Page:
no relationship. me, he respects me. he does not take on the human rights issue. what's the net plus minus on that? >> had i been advising this president you go to philippines for the meetings but not the bilateral meeting. we should not be on the same stage with him. he is doing extra judicial killings on a large scale. he is a thug, quite honestly. he is extremely pro-china in some of his behaviors. the purpose of american foreign policy is not to have friendly relations with other countries. it's to have them respect us and behave in ways that show respect for our values, which ought to also be their values, because they're universal, and our interests, the things we care most about. i don't care if the president and duterte get along. duterte is an out liar, he's not somebody that should be cozying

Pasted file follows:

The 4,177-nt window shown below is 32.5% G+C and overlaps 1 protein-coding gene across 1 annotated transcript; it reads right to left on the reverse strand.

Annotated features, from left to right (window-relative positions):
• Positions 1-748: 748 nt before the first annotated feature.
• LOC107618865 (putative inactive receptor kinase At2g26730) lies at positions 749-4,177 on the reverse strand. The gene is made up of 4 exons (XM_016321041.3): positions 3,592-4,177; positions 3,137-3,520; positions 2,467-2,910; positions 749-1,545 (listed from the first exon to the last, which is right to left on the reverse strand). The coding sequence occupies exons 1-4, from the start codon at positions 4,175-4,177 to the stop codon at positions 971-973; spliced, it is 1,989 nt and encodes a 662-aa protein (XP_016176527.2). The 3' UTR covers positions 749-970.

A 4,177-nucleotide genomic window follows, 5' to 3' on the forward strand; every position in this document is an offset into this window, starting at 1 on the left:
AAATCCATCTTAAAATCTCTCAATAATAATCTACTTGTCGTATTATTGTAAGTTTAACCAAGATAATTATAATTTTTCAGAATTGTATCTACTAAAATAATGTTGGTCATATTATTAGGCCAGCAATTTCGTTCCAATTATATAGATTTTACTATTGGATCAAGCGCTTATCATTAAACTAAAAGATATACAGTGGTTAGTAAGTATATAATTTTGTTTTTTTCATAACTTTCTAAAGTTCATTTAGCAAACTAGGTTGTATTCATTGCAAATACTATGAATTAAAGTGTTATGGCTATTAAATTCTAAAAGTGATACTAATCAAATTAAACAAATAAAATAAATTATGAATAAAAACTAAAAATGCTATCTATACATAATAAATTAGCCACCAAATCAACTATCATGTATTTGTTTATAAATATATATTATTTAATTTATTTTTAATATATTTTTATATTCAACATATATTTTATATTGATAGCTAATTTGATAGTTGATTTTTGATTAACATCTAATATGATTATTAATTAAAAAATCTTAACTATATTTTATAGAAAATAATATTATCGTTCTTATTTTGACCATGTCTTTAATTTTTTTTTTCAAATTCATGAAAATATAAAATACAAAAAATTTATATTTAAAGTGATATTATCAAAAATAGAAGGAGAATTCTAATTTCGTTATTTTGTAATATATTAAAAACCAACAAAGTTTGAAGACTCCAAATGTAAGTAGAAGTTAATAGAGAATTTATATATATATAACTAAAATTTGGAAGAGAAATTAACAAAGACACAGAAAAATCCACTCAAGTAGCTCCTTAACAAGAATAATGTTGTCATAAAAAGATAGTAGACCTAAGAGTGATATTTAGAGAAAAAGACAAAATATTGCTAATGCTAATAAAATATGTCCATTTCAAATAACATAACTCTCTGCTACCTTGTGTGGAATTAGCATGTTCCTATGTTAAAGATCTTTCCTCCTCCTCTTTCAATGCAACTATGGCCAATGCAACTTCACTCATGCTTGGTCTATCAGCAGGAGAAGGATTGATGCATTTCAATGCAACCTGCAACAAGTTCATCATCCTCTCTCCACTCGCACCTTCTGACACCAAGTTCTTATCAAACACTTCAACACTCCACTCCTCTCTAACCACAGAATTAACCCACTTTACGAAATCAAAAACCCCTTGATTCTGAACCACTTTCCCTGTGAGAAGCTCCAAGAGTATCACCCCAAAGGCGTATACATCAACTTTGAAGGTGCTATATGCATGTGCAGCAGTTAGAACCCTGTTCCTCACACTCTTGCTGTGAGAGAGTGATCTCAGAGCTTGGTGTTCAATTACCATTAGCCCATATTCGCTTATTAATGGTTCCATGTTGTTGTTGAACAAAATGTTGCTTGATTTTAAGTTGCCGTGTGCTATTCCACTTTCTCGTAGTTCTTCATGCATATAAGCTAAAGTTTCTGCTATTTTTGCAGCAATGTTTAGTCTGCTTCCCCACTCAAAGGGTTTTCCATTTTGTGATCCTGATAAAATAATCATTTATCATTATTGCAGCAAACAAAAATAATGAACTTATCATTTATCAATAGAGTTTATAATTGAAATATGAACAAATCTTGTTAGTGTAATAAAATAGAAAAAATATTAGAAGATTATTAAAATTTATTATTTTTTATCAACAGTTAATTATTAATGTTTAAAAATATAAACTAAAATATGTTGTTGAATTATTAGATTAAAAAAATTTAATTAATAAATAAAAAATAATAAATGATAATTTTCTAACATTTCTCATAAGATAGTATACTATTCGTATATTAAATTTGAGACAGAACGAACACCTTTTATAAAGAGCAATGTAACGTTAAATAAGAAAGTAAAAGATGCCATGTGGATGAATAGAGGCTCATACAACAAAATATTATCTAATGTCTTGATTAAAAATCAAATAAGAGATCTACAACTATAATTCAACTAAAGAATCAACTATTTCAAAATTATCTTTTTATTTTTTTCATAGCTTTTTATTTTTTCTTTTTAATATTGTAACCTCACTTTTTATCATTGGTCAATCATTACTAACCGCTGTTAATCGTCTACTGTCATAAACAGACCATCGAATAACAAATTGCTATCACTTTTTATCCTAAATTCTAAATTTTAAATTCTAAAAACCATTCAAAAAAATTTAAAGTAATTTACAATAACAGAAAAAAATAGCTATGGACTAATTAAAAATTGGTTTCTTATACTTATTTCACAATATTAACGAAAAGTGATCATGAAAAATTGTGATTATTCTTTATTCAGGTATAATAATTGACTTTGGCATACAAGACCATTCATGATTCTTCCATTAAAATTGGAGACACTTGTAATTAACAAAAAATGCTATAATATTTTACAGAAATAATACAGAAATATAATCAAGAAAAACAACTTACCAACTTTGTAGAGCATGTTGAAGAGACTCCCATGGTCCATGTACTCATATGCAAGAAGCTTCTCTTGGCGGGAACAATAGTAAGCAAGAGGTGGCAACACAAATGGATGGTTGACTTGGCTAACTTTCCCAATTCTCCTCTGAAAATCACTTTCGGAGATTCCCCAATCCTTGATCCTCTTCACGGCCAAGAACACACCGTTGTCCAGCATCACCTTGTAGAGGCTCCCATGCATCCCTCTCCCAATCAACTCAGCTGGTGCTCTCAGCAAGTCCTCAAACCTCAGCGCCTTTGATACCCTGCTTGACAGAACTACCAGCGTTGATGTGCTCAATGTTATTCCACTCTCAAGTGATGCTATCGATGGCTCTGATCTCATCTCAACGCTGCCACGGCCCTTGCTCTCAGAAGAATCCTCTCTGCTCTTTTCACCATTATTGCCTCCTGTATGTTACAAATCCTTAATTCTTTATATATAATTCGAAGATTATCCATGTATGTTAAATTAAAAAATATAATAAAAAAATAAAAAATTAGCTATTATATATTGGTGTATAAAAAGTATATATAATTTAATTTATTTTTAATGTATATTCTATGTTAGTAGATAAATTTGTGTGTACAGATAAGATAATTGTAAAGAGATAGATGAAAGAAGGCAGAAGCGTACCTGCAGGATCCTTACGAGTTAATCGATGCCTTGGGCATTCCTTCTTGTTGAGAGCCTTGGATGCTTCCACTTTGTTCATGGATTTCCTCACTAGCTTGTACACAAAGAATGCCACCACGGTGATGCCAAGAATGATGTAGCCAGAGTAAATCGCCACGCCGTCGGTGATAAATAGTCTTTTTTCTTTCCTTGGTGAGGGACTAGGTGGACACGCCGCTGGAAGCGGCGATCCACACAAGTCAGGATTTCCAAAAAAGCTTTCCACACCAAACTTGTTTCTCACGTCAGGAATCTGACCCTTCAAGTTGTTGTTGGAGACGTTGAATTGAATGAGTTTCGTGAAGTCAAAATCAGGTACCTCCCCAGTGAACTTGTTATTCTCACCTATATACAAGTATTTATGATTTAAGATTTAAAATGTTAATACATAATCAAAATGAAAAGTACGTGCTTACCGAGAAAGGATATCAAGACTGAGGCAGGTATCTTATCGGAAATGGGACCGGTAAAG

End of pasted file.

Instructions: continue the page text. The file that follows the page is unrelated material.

up to. >> grade on the trip? >> c. give it that. >> always a plus. attorney general jeff sessions announcing he may go after the clintons, hours after the disclosure that donald trump jr. corresponding with wikileaks during the 2016 campaign. coincidence? we'll discuss. rative colitis or crohn's symptoms are holding you back, and your current treatment hasn't worked well enough, it may be time for a change. ask your doctor about entyvio, the only biologic developed and approved just for uc and crohn's. entyvio works at the site of inflammation in the gi tract and is clinically proven to help many patients achieve both symptom relief and remission. infusion and serious allergic reactions can happen during or after treatment. entyvio may increase risk of infection, which can be serious. pml, a rare, serious, potentially fatal brain infection caused by a virus may be possible. this condition has not been reported with entyvio. tell your doctor if you have an infection, experience frequent